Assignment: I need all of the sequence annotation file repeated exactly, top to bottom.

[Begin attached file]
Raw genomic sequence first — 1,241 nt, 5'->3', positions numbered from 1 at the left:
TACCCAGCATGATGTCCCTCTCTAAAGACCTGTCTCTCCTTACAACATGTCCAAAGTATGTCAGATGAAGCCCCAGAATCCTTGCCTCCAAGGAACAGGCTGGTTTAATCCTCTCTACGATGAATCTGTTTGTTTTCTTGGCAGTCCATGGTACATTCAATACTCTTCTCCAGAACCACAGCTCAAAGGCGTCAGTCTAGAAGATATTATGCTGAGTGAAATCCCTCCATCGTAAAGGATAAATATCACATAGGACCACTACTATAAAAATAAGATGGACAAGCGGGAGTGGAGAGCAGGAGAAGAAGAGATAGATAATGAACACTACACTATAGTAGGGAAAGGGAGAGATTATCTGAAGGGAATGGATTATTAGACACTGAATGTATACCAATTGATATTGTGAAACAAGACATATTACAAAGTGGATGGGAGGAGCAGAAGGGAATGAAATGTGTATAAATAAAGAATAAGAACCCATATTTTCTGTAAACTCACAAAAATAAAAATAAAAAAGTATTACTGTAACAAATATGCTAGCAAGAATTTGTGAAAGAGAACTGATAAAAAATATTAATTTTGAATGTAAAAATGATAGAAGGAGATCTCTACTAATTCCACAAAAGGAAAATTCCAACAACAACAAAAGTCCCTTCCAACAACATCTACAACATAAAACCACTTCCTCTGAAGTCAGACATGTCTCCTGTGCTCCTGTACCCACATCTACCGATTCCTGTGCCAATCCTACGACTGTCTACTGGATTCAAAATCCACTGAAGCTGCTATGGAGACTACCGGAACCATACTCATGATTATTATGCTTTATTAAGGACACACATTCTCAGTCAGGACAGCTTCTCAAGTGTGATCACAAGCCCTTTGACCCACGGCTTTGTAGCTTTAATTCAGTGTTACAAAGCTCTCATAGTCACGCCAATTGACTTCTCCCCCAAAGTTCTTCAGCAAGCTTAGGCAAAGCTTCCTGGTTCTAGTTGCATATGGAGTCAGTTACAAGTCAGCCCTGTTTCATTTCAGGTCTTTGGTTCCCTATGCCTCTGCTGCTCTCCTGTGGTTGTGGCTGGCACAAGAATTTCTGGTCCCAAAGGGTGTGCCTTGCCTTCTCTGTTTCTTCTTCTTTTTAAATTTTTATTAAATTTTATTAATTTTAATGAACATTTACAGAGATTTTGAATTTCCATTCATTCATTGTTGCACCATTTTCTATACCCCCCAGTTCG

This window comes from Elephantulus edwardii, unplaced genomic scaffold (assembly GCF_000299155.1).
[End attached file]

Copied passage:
Raw genomic sequence first — 1,241 nt, 5'->3', positions numbered from 1 at the left:
TACCCAGCATGATGTCCCTCTCTAAAGACCTGTCTCTCCTTACAACATGTCCAAAGTATGTCAGATGAAGCCCCAGAATCCTTGCCTCCAAGGAACAGGCTGGTTTAATCCTCTCTACGATGAATCTGTTTGTTTTCTTGGCAGTCCATGGTACATTCAATACTCTTCTCCAGAACCACAGCTCAAAGGCGTCAGTCTAGAAGATATTATGCTGAGTGAAATCCCTCCATCGTAAAGGATAAATATCACATAGGACCACTACTATAAAAATAAGATGGACAAGCGGGAGTGGAGAGCAGGAGAAGAAGAGATAGATAATGAACACTACACTATAGTAGGGAAAGGGAGAGATTATCTGAAGGGAATGGATTATTAGACACTGAATGTATACCAATTGATATTGTGAAACAAGACATATTACAAAGTGGATGGGAGGAGCAGAAGGGAATGAAATGTGTATAAATAAAGAATAAGAACCCATATTTTCTGTAAACTCACAAAAATAAAAATAAAAAAGTATTACTGTAACAAATATGCTAGCAAGAATTTGTGAAAGAGAACTGATAAAAAATATTAATTTTGAATGTAAAAATGATAGAAGGAGATCTCTACTAATTCCACAAAAGGAAAATTCCAACAACAACAAAAGTCCCTTCCAACAACATCTACAACATAAAACCACTTCCTCTGAAGTCAGACATGTCTCCTGTGCTCCTGTACCCACATCTACCGATTCCTGTGCCAATCCTACGACTGTCTACTGGATTCAAAATCCACTGAAGCTGCTATGGAGACTACCGGAACCATACTCATGATTATTATGCTTTATTAAGGACACACATTCTCAGTCAGGACAGCTTCTCAAGTGTGATCACAAGCCCTTTGACCCACGGCTTTGTAGCTTTAATTCAGTGTTACAAAGCTCTCATAGTCACGCCAATTGACTTCTCCCCCAAAGTTCTTCAGCAAGCTTAGGCAAAGCTTCCTGGTTCTAGTTGCATATGGAGTCAGTTACAAGTCAGCCCTGTTTCATTTCAGGTCTTTGGTTCCCTATGCCTCTGCTGCTCTCCTGTGGTTGTGGCTGGCACAAGAATTTCTGGTCCCAAAGGGTGTGCCTTGCCTTCTCTGTTTCTTCTTCTTTTTAAATTTTTATTAAATTTTATTAATTTTAATGAACATTTACAGAGATTTTGAATTTCCATTCATTCATTGTTGCACCATTTTCTATACCCCCCAGTTCG

This window comes from Elephantulus edwardii, unplaced genomic scaffold (assembly GCF_000299155.1).